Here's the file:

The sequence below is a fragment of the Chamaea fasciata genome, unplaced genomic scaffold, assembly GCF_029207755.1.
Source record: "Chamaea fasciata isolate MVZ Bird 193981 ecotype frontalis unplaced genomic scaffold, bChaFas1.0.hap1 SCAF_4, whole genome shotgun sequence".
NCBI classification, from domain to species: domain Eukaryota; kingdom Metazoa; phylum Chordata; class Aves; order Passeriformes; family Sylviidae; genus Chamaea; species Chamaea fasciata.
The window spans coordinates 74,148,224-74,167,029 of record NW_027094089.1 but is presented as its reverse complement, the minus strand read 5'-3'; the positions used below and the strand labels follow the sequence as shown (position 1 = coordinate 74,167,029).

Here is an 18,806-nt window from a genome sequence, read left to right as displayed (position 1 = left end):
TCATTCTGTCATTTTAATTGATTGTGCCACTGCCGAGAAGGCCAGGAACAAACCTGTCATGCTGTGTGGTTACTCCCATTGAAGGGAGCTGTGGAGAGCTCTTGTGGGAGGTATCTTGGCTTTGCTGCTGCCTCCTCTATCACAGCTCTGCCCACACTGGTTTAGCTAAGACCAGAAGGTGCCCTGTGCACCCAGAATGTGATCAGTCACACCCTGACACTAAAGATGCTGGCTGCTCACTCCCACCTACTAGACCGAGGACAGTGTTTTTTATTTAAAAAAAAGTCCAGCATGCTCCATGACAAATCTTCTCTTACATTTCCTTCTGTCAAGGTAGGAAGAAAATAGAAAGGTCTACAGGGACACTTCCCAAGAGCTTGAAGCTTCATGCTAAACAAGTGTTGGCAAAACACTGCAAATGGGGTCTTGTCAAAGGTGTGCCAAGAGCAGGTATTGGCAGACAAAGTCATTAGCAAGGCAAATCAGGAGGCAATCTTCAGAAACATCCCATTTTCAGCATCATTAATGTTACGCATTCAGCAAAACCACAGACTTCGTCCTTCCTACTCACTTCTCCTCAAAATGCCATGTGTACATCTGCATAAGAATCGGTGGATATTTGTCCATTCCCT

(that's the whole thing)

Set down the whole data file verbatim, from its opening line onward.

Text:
The sequence below is a fragment of the Chamaea fasciata genome, unplaced genomic scaffold, assembly GCF_029207755.1.
Source record: "Chamaea fasciata isolate MVZ Bird 193981 ecotype frontalis unplaced genomic scaffold, bChaFas1.0.hap1 SCAF_4, whole genome shotgun sequence".
NCBI classification, from domain to species: domain Eukaryota; kingdom Metazoa; phylum Chordata; class Aves; order Passeriformes; family Sylviidae; genus Chamaea; species Chamaea fasciata.
The window spans coordinates 74,148,224-74,167,029 of record NW_027094089.1 but is presented as its reverse complement, the minus strand read 5'-3'; the positions used below and the strand labels follow the sequence as shown (position 1 = coordinate 74,167,029).

Here is an 18,806-nt window from a genome sequence, read left to right as displayed (position 1 = left end):
TCATTCTGTCATTTTAATTGATTGTGCCACTGCCGAGAAGGCCAGGAACAAACCTGTCATGCTGTGTGGTTACTCCCATTGAAGGGAGCTGTGGAGAGCTCTTGTGGGAGGTATCTTGGCTTTGCTGCTGCCTCCTCTATCACAGCTCTGCCCACACTGGTTTAGCTAAGACCAGAAGGTGCCCTGTGCACCCAGAATGTGATCAGTCACACCCTGACACTAAAGATGCTGGCTGCTCACTCCCACCTACTAGACCGAGGACAGTGTTTTTTATTTAAAAAAAAGTCCAGCATGCTCCATGACAAATCTTCTCTTACATTTCCTTCTGTCAAGGTAGGAAGAAAATAGAAAGGTCTACAGGGACACTTCCCAAGAGCTTGAAGCTTCATGCTAAACAAGTGTTGGCAAAACACTGCAAATGGGGTCTTGTCAAAGGTGTGCCAAGAGCAGGTATTGGCAGACAAAGTCATTAGCAAGGCAAATCAGGAGGCAATCTTCAGAAACATCCCATTTTCAGCATCATTAATGTTACGCATTCAGCAAAACCACAGACTTCGTCCTTCCTACTCACTTCTCCTCAAAATGCCATGTGTACATCTGCATAAGAATCGGTGGATATTTGTCCATTCCCT